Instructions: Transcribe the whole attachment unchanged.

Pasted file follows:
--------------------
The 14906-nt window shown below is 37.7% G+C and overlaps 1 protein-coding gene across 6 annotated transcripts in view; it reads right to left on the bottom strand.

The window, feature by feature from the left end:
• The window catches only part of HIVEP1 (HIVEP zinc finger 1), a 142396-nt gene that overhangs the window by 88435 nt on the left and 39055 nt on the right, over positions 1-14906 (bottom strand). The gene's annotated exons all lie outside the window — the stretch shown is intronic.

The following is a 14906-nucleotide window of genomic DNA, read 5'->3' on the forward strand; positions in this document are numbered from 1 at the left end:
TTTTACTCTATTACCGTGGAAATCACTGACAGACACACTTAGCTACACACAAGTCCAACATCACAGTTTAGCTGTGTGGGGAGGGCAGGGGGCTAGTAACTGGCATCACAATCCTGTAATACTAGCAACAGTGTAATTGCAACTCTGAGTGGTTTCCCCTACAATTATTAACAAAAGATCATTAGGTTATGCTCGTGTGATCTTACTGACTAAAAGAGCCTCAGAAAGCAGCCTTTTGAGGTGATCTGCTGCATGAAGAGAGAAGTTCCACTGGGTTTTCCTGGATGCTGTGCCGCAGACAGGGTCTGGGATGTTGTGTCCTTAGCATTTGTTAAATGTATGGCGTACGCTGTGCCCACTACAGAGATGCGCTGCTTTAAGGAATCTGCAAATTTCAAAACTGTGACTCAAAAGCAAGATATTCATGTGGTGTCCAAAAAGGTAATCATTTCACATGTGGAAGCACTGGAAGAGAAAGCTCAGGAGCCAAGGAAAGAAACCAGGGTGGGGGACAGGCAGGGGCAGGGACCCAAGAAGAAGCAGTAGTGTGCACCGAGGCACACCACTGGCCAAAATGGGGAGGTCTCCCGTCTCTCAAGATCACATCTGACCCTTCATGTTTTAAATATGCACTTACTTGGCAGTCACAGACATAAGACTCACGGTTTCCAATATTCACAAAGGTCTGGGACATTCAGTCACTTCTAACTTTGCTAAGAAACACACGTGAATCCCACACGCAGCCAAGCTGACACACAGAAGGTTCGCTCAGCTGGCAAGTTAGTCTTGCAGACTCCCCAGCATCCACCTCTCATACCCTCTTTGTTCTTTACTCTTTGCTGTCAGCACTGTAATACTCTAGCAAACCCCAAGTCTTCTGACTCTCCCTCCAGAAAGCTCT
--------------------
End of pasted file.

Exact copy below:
The 14906-nt window shown below is 37.7% G+C and overlaps 1 protein-coding gene across 6 annotated transcripts in view; it reads right to left on the bottom strand.

The window, feature by feature from the left end:
• The window catches only part of HIVEP1 (HIVEP zinc finger 1), a 142396-nt gene that overhangs the window by 88435 nt on the left and 39055 nt on the right, over positions 1-14906 (bottom strand). The gene's annotated exons all lie outside the window — the stretch shown is intronic.

The following is a 14906-nucleotide window of genomic DNA, read 5'->3' on the forward strand; positions in this document are numbered from 1 at the left end:
TTTTACTCTATTACCGTGGAAATCACTGACAGACACACTTAGCTACACACAAGTCCAACATCACAGTTTAGCTGTGTGGGGAGGGCAGGGGGCTAGTAACTGGCATCACAATCCTGTAATACTAGCAACAGTGTAATTGCAACTCTGAGTGGTTTCCCCTACAATTATTAACAAAAGATCATTAGGTTATGCTCGTGTGATCTTACTGACTAAAAGAGCCTCAGAAAGCAGCCTTTTGAGGTGATCTGCTGCATGAAGAGAGAAGTTCCACTGGGTTTTCCTGGATGCTGTGCCGCAGACAGGGTCTGGGATGTTGTGTCCTTAGCATTTGTTAAATGTATGGCGTACGCTGTGCCCACTACAGAGATGCGCTGCTTTAAGGAATCTGCAAATTTCAAAACTGTGACTCAAAAGCAAGATATTCATGTGGTGTCCAAAAAGGTAATCATTTCACATGTGGAAGCACTGGAAGAGAAAGCTCAGGAGCCAAGGAAAGAAACCAGGGTGGGGGACAGGCAGGGGCAGGGACCCAAGAAGAAGCAGTAGTGTGCACCGAGGCACACCACTGGCCAAAATGGGGAGGTCTCCCGTCTCTCAAGATCACATCTGACCCTTCATGTTTTAAATATGCACTTACTTGGCAGTCACAGACATAAGACTCACGGTTTCCAATATTCACAAAGGTCTGGGACATTCAGTCACTTCTAACTTTGCTAAGAAACACACGTGAATCCCACACGCAGCCAAGCTGACACACAGAAGGTTCGCTCAGCTGGCAAGTTAGTCTTGCAGACTCCCCAGCATCCACCTCTCATACCCTCTTTGTTCTTTACTCTTTGCTGTCAGCACTGTAATACTCTAGCAAACCCCAAGTCTTCTGACTCTCCCTCCAGAAAGCTCT